One of the political debates that comes back again and again is the issue of the “boat people”. From the reports we hear, it can at times seem as if we are overwhelmed by people trying to get to Australia illegally on boats.
So, let's get some things into perspective. Yes, we actually illegal immigrants coming into Australia. They usually come legally by plane, and then overstay their visas. Very few actually risk their lives coming by unseaworthy craft. Of the few who do come to Australia on these ramshackle vessels, most are eventually found to be genuine refugees, and allowed to remain in Australia.
So what are the issues about “boat people” that we need to be aware of?
Firstly, that the boat people, are usually fleeing some genuine life-threatening situation, and have risked their lives and paid everything they have to escape.
Secondly, is the issue of “people trafficking” - sometimes this means “slavery”. In the 21st century, we like to believe that slavery is a thing of the past. Unfortunately, it still exists in the world. Many women and children are traded across national borders for prostitution, and men and children for forced labour. Whenever anyone comes into this country, however they get here, it is important that there is some way to establish that they are here voluntarily. (It should be noted, however, that refugee boats would not be a popular way to transport slaves – slavery is a business and unseaworthy boats risk too much of the product being lost.)
Thirdly, again, sometimes known as “people trafficking” or “people smuggling” - someone, somewhere is getting very rich out of exploiting people in severe need and desperation. The reason people can pay everything they own to get passage on one of these illegal, unsafe, boats, is that someone supplies boats, and crews, to get them here. The boats, the crew, all have to be “disposable”. Apart from the actual businessmen at the top of this business, everyone else is victimised – people desperate enough to make the voyage, and people poor enough to be willing to crew such vessels.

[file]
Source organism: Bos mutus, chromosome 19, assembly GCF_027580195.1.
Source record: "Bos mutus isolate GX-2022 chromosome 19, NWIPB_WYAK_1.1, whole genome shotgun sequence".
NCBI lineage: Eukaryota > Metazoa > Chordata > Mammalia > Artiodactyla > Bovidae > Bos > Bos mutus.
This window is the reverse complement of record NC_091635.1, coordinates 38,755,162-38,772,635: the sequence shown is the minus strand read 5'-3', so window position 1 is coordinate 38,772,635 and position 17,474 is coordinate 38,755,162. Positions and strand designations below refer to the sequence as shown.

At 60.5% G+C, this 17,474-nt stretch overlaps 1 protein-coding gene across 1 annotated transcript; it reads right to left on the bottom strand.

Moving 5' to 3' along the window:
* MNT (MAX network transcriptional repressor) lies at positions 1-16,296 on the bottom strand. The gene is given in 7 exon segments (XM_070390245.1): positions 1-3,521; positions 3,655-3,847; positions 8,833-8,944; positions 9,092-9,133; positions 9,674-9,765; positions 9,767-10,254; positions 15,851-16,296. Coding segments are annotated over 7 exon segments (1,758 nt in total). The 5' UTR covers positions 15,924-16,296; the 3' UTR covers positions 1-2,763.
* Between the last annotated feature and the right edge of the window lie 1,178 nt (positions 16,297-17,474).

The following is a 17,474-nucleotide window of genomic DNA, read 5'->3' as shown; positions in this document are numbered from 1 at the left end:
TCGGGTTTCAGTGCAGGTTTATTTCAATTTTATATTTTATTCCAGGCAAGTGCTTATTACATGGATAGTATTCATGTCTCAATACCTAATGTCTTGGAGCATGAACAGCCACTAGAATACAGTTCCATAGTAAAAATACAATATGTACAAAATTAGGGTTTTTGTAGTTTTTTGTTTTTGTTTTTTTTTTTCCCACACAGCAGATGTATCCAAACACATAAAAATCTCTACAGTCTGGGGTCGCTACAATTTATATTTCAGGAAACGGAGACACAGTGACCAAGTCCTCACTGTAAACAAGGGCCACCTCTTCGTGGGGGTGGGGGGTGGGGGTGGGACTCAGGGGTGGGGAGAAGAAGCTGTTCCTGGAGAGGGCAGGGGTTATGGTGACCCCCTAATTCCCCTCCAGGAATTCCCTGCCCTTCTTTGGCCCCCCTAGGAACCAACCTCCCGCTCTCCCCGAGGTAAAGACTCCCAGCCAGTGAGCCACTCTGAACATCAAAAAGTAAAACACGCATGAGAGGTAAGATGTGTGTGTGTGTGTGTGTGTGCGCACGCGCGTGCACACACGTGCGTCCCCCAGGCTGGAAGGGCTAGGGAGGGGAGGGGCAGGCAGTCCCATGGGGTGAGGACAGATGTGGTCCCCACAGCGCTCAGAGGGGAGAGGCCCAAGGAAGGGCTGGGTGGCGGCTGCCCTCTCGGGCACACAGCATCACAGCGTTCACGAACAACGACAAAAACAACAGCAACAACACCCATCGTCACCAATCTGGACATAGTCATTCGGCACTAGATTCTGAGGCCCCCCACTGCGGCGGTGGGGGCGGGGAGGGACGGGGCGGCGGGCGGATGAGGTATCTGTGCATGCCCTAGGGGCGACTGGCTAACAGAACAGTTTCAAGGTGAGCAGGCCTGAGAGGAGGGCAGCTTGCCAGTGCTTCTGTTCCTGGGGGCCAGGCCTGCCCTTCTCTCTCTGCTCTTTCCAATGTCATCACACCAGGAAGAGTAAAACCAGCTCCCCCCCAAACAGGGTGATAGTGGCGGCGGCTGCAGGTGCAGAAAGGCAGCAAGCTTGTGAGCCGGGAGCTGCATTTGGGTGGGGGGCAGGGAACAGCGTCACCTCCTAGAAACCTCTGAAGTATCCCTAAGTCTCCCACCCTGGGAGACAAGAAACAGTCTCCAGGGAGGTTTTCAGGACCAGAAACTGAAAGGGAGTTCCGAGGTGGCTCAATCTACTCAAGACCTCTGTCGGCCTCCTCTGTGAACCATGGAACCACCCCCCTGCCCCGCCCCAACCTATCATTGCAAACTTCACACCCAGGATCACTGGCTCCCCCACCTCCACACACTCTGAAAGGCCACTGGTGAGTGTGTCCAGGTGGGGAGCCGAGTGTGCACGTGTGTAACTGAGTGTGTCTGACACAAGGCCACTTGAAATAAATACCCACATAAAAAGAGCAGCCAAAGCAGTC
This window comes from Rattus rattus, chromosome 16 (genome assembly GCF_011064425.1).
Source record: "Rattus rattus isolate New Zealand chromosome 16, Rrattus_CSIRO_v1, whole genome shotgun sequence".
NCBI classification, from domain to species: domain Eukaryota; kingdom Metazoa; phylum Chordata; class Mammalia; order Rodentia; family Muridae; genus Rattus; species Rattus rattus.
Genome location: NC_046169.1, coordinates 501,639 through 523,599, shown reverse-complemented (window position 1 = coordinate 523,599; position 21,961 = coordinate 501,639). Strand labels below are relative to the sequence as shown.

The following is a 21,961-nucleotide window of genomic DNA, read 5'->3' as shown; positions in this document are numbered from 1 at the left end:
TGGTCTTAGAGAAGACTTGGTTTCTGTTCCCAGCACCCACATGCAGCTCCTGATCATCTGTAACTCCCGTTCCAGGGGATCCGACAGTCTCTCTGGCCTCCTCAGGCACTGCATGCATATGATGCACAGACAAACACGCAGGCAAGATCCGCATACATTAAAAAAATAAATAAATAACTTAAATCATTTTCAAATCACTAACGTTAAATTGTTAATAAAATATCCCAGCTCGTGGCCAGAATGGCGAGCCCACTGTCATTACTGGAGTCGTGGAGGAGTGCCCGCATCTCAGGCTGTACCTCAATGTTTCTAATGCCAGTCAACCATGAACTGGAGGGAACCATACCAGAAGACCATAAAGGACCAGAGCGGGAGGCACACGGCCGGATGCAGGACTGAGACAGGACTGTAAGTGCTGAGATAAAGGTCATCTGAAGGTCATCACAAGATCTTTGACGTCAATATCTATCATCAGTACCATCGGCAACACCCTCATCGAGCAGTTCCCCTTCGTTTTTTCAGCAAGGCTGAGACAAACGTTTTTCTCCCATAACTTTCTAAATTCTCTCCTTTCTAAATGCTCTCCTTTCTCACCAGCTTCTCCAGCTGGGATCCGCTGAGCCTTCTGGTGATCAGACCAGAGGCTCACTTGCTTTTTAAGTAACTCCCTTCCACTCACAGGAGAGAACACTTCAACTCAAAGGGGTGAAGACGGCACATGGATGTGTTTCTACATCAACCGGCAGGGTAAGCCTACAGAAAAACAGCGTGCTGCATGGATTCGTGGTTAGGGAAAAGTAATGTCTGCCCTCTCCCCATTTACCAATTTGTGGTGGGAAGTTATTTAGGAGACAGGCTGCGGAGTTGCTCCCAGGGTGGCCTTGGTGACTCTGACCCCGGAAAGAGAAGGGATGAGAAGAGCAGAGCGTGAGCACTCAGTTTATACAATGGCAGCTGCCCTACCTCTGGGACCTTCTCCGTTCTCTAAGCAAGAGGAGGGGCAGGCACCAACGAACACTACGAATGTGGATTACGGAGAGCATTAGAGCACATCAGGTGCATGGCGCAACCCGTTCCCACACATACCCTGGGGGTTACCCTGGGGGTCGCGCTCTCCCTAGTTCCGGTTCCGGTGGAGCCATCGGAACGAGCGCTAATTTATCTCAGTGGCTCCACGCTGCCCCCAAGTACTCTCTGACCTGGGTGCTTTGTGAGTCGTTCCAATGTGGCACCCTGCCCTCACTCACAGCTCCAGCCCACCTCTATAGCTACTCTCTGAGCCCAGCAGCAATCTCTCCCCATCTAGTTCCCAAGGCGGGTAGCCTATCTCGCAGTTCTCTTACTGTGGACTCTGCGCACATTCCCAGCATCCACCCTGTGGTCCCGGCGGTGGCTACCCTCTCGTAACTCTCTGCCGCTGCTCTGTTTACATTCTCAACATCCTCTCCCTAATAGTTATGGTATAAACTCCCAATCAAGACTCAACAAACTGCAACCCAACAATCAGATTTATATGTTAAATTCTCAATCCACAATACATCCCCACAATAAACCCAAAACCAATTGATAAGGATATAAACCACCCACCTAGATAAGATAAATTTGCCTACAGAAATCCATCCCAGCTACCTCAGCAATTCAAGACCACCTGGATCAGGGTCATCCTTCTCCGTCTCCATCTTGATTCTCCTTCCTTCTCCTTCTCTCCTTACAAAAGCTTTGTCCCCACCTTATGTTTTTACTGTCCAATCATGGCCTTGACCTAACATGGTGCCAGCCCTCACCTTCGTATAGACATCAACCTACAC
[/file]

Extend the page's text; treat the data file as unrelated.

When the government says it is trying to break the people smugglers' business model, the argument is that sending people somewhere other than Australia to be processed, will mean people are less likely to get on the boats, driving down the demand and therefore the profitability of the business. It is an attempt to try to protect people from becoming the victims of this terrible system. There are, however, enough wars, famines, and oppressive political regimes, in the world to keep people desperate to flee, so there will always be business for people offering any kind of way to escape. The people who suffer most in the off-shore processing of the refugees, are refugees.
So is there a solution? Both sides of politics have been working for years to find one. So far, neither one has found it. All that has been achieved has been to increase the suffering on the same group of people who were already victims. The only perfect solution would be to have a world where everyone was safe to live wherever they were. That would be a world without refugees at all. This side of eternity, that's unlikely to happen.
A just solution would be to prosecute the people who exploit vulnerable people, while working to protect them. Unfortunately, the nature of the places refugees are trying to escape from, means that the people who profit from their efforts to escape aren't going to be subject to the forces of law and order. Justice for the criminals who are making money in this situation is unlikely to be coming any time soon.
That being the case, surely our nation's response to the situation ought to be primarily one of compassion for those who were victims, firstly of the things that made them flee their homes, secondly of those who exploited them for financial gain as they fled.
For Christians, then, what do we pray? We need to be praying for our political leaders, from both sides of politics, for them to have wisdom, and compassion. We need to pray for God's protection of the refugees on the boats, for compassionate treatment in their assessment, and for their eventual settlement somewhere safe, where they can have hope for their future.
Grace and peace,